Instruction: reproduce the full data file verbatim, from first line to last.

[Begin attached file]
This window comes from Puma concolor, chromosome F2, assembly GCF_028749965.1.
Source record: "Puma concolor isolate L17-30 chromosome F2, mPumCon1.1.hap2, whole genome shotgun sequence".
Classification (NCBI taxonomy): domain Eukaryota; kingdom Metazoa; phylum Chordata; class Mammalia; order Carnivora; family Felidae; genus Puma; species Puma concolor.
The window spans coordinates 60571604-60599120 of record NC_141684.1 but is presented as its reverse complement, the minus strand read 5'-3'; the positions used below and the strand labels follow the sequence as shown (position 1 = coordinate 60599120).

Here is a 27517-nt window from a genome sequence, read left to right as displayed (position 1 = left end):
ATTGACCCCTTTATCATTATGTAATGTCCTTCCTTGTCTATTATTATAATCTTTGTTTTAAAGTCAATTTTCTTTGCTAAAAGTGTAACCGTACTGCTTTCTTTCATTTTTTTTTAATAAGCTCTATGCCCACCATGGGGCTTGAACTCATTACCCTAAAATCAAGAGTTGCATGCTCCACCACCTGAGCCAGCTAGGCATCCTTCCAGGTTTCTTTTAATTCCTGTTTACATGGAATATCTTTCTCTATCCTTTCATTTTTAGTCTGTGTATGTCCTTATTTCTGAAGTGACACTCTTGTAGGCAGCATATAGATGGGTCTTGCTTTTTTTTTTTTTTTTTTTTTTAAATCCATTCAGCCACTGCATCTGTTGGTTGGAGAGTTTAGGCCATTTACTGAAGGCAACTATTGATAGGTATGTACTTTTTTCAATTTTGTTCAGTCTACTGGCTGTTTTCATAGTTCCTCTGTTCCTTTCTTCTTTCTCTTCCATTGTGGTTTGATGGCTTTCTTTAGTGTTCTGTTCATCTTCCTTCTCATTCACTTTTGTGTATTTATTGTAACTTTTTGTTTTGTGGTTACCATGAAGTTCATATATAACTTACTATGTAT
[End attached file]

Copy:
This window comes from Puma concolor, chromosome F2, assembly GCF_028749965.1.
Source record: "Puma concolor isolate L17-30 chromosome F2, mPumCon1.1.hap2, whole genome shotgun sequence".
Classification (NCBI taxonomy): domain Eukaryota; kingdom Metazoa; phylum Chordata; class Mammalia; order Carnivora; family Felidae; genus Puma; species Puma concolor.
The window spans coordinates 60571604-60599120 of record NC_141684.1 but is presented as its reverse complement, the minus strand read 5'-3'; the positions used below and the strand labels follow the sequence as shown (position 1 = coordinate 60599120).

Here is a 27517-nt window from a genome sequence, read left to right as displayed (position 1 = left end):
ATTGACCCCTTTATCATTATGTAATGTCCTTCCTTGTCTATTATTATAATCTTTGTTTTAAAGTCAATTTTCTTTGCTAAAAGTGTAACCGTACTGCTTTCTTTCATTTTTTTTTAATAAGCTCTATGCCCACCATGGGGCTTGAACTCATTACCCTAAAATCAAGAGTTGCATGCTCCACCACCTGAGCCAGCTAGGCATCCTTCCAGGTTTCTTTTAATTCCTGTTTACATGGAATATCTTTCTCTATCCTTTCATTTTTAGTCTGTGTATGTCCTTATTTCTGAAGTGACACTCTTGTAGGCAGCATATAGATGGGTCTTGCTTTTTTTTTTTTTTTTTTTTTTAAATCCATTCAGCCACTGCATCTGTTGGTTGGAGAGTTTAGGCCATTTACTGAAGGCAACTATTGATAGGTATGTACTTTTTTCAATTTTGTTCAGTCTACTGGCTGTTTTCATAGTTCCTCTGTTCCTTTCTTCTTTCTCTTCCATTGTGGTTTGATGGCTTTCTTTAGTGTTCTGTTCATCTTCCTTCTCATTCACTTTTGTGTATTTATTGTAACTTTTTGTTTTGTGGTTACCATGAAGTTCATATATAACTTACTATGTAT